Insights Into The Economy, Mobility, And Tech Support
Windows 7 looms as a big issue for many small and midsize shops, but it's far from the only concern. Even larger than technical issues, the Great Recession is affecting everything SMBs do. Or is it?
Economic Concerns Vary Wildly
"We don't actually have a budget!" said Blake at the Benchmark Group. "I try to tell the comptroller every year what I think I'll spend, and I usually exceed that..."
"We are overhead. We know that, Blake added. The IT department tries "to be proactive... in the most responsible manner possible" by becoming a business partner to the company.
The company's PC refresh cycle remains at three years, "but we sometimes extend that and use a 3-year-old machine on admin desks," Blake says. Most importantly, the economy hasn't yet affected the IT team too badly. "We're growing," Blake said. "I added three people this year!"
Similarly, "the economy hasn't changed that much" in terms of purchasing for Academy District 20, marveled Battin. "I'm surprised we've been allowed to keep replacing computers -- our refresh cycle is still five years."
On the other hand, long-standing budget pressures force the district to put out an RFP for new computers every year, Battin said, and cost is the "only" consideration. In the past three years, the district has bought Dell, then HP, and then Dell again. "It's a nightmare for support," he said.
And there are some economic effects. "The computers aren't suffering," Battin said, "but the people are. We lost some IT folks, and they were not replaced."
At VNUS, the recession even has some positive effects, Miller said, driving down recurring costs and maintenance. The company is maintaining its two-year refresh cycle for laptops, which get a lot of wear and tear, and three years for desktops and workstations.
To maintain his budgets, Miller tries to focus the budget on key IT projects that align with corporate goals and executive bonuses.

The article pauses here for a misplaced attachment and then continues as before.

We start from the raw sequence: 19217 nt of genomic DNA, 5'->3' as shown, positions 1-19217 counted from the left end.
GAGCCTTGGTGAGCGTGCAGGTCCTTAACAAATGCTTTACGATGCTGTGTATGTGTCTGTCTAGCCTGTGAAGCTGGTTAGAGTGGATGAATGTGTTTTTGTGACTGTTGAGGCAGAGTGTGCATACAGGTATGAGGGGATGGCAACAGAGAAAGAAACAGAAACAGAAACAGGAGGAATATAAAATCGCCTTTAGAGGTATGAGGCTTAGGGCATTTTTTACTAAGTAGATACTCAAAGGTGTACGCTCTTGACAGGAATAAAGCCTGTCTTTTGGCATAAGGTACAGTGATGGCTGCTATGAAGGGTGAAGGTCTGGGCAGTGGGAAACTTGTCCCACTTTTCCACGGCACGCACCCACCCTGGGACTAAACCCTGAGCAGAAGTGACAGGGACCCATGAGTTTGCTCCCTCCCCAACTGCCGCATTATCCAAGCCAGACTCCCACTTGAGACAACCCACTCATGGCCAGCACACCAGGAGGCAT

Don't Miss: How Long Should Your Business Keep Its Computers
Carriers Trump Hardware
When it comes to mobility, I was a bit surprised to learn that carriers trump handsets almost every time.
"We have a Sprint deal," said Academy District 20's Battin, so the district is currently using five 5 distinct BlackBerries, including the Storm. It's also rolling out the Palm Pre, which is available only on Sprint.
At the Benchmark Group, a problematic relationship with its AT&T rep led the company to Verizon. Blake said that company has handed out Windows Mobile devices -- "not because they're pretty or fun, they're horrible devices" -- but because they work perfectly with Microsoft Exchange. He continues to support employees who use their personal iPhones, but offers no BlackBerry support.
For VNUS, the company's new corporate owner is dictating a move from iPhones to BlackBerries, even though it's staying with AT&T. According to Miller, the key for mobile choices are "cost, functionality, supportability, and manageability."
Fighting To Break Free Of "Break-Fix"
The one thing all three organizations share is an aversion to tech support.
"We're not there to fix the printer. Our role is to pick the best printer so it doesn't break," explained the Benchmark Group's Blake.
That seemed to be everyone's goal. "We have a rule, if you spend more than one hour on a machine, it's re-imaged," said Miller at VNUS. "We don't want to get caught up in break fix" with repetitive ongoing issues. "That cost my predecessor his job," so we try to train staff to recognize problems and fix them the first time. That saves money and satisfies the user.
That may sound extreme, but working in an education environment, Battin takes it even further. In high-school environments where students tend beat on the machines, he explained, the rule is "after 15 minutes working on a machine, re-image it!"
Don't Miss: More Mid-Market Heroes
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